Regulation

SEC is not the appropriate regulator for stablecoins: Circle CEO

The United States Securities and Exchange Commission is not the appropriate agency to regulate stablecoins, according to Circle founder and CEO Jeremy Allaire.

In an interview with Bloomberg on Feb. 24, the Circle chief executive aired his views on the SEC and its recent moves to clamp down on the crypto industry, including stablecoin issuer Paxos.

Allaire appears to have taken issue with the SEC’s focus on stablecoins, arguing that dollar-pegged “payment stablecoins” should be under the oversight of a banking regulator, rather than the SEC.

“I don’t think the SEC is the regulator for stablecoins,” said Allaire, adding:

“There is a reason why everywhere in the world, including the U.S., the government is specifically saying payment stablecoins are a payment system and banking regulator activity.”

Circle confirmed last week that it had not been targeted by the SEC following the issuance of a Wells notice to Binance USD (BUSD)-issuer Paxos.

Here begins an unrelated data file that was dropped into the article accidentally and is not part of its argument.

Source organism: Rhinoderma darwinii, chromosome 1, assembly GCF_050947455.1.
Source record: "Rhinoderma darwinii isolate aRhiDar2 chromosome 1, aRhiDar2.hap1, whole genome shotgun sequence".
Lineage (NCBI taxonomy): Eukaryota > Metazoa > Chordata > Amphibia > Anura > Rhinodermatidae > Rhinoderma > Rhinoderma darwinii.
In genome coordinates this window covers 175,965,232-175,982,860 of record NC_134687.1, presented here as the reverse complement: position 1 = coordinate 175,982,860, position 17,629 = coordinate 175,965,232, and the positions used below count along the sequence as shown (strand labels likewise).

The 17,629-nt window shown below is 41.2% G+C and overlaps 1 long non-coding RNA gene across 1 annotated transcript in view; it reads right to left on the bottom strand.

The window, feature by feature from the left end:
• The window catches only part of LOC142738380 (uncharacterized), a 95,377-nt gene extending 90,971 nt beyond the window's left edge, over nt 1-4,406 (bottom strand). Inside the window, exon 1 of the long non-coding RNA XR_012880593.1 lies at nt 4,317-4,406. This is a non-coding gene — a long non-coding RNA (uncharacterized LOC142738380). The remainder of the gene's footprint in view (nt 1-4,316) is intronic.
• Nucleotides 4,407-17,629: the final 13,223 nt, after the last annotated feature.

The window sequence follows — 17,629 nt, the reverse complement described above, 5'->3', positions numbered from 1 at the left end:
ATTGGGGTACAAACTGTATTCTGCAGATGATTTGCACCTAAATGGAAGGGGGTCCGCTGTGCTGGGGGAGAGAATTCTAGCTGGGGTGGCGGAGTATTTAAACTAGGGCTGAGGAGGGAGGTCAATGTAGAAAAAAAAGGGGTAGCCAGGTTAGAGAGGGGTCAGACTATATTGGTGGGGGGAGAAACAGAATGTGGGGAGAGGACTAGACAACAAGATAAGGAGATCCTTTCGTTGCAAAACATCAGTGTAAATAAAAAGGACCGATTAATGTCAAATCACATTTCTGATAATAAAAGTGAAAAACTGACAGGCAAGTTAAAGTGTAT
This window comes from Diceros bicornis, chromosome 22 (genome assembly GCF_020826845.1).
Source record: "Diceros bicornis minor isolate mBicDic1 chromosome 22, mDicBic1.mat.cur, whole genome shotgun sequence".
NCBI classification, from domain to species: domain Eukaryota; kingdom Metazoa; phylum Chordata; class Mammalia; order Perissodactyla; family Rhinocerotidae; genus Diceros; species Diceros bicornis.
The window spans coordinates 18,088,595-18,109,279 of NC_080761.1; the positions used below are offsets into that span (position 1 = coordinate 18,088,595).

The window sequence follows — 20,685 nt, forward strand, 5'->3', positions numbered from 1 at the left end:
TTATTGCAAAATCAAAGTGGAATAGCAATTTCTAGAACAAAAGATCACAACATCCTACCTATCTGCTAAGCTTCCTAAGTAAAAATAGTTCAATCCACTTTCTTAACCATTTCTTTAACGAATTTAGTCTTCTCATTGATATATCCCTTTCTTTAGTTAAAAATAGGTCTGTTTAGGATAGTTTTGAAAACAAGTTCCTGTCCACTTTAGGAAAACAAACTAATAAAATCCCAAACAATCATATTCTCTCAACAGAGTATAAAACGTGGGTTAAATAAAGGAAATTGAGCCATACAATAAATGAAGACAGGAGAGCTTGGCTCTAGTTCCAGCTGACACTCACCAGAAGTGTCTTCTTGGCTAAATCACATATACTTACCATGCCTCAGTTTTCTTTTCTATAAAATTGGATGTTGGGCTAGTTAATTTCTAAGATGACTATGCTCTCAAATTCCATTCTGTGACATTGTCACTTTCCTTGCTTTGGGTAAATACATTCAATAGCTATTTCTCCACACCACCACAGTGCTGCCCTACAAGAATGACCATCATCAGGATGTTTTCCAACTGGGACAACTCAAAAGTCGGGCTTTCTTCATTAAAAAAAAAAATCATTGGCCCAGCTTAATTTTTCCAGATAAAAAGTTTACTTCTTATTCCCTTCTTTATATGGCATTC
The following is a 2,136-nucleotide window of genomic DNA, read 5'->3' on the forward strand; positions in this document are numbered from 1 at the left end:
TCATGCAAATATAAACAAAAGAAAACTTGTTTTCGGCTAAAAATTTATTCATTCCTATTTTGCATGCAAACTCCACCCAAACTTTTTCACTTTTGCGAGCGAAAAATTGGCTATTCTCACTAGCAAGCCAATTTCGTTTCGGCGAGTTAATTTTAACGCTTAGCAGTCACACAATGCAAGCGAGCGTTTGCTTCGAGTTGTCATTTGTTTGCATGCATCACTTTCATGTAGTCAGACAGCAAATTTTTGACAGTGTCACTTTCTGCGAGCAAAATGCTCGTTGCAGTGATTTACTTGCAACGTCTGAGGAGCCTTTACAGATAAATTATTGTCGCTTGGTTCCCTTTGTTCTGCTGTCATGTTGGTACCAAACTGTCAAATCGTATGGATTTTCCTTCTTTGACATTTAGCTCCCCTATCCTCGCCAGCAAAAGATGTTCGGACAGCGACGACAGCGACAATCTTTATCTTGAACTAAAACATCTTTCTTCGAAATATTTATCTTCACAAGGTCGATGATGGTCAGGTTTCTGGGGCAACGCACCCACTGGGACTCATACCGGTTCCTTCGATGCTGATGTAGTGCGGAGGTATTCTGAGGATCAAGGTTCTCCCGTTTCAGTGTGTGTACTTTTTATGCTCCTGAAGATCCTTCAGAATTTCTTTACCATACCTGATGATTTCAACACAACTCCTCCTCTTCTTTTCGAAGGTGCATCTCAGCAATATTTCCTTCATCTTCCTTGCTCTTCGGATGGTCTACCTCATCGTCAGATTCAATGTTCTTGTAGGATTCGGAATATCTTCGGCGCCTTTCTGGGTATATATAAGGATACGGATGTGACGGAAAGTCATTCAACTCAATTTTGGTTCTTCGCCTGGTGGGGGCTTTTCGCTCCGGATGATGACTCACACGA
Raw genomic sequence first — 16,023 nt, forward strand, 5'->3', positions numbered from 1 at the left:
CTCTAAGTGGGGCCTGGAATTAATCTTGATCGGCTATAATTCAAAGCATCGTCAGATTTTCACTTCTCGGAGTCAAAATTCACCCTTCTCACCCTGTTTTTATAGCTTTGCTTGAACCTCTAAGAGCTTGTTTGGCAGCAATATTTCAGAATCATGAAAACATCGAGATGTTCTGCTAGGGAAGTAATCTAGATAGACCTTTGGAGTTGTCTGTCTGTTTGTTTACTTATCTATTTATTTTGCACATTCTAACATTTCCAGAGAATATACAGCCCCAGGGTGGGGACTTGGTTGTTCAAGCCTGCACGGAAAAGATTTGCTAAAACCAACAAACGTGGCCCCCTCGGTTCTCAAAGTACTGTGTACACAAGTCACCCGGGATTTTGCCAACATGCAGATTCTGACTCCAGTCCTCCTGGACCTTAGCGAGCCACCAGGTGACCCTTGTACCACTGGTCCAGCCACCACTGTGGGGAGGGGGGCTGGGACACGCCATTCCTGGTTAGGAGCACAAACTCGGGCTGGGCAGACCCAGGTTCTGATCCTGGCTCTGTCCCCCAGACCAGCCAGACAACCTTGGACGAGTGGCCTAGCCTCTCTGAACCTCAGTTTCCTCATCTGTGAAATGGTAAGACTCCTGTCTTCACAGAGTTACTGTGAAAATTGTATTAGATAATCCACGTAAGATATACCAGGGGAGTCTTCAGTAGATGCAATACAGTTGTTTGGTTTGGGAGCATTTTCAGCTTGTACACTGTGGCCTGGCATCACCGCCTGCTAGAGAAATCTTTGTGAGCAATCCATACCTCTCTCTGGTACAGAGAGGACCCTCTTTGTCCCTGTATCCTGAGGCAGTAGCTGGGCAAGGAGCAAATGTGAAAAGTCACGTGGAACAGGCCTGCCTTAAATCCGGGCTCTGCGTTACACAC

“There are lots of flavors, as we like to say, not all stablecoins are created equal,” Allaire said, adding, “But, clearly, from a policy perspective, the uniform view around the world is this is a payment system, prudential regulator space.”

The Circle CEO however said that he was generally in favor of a recent SEC proposal on crypto custody that would make it much harder for exchanges to become custodians.

“We think having qualified custodians that can provide the appropriate control structures and bankruptcy protections and the other things is a very important market structure and very valuable.”

Circle is the issuer of the world’s second-largest stablecoin, USD Coin (USDC). It has a circulating supply of $42.2 billion which gives it a market share of 31%. Tether remains the dominant stablecoin with a supply of $70.6 billion and a market share of 52%, according to CoinGecko.

Related: Why the SEC wants to ban crypto staking and stablecoins under scrutiny

On Feb. 23, Allaire agreed with SEC Commissioner Hester Peirce, who said that the agency should refer to Congress. Due to the lack of legislation, some believe the SEC has been taking things into its own hands concerning crypto regulations and enforcement.

Circle is expanding its headcount by as much as 25%, bucking the general trend of crypto layoffs, the report noted.

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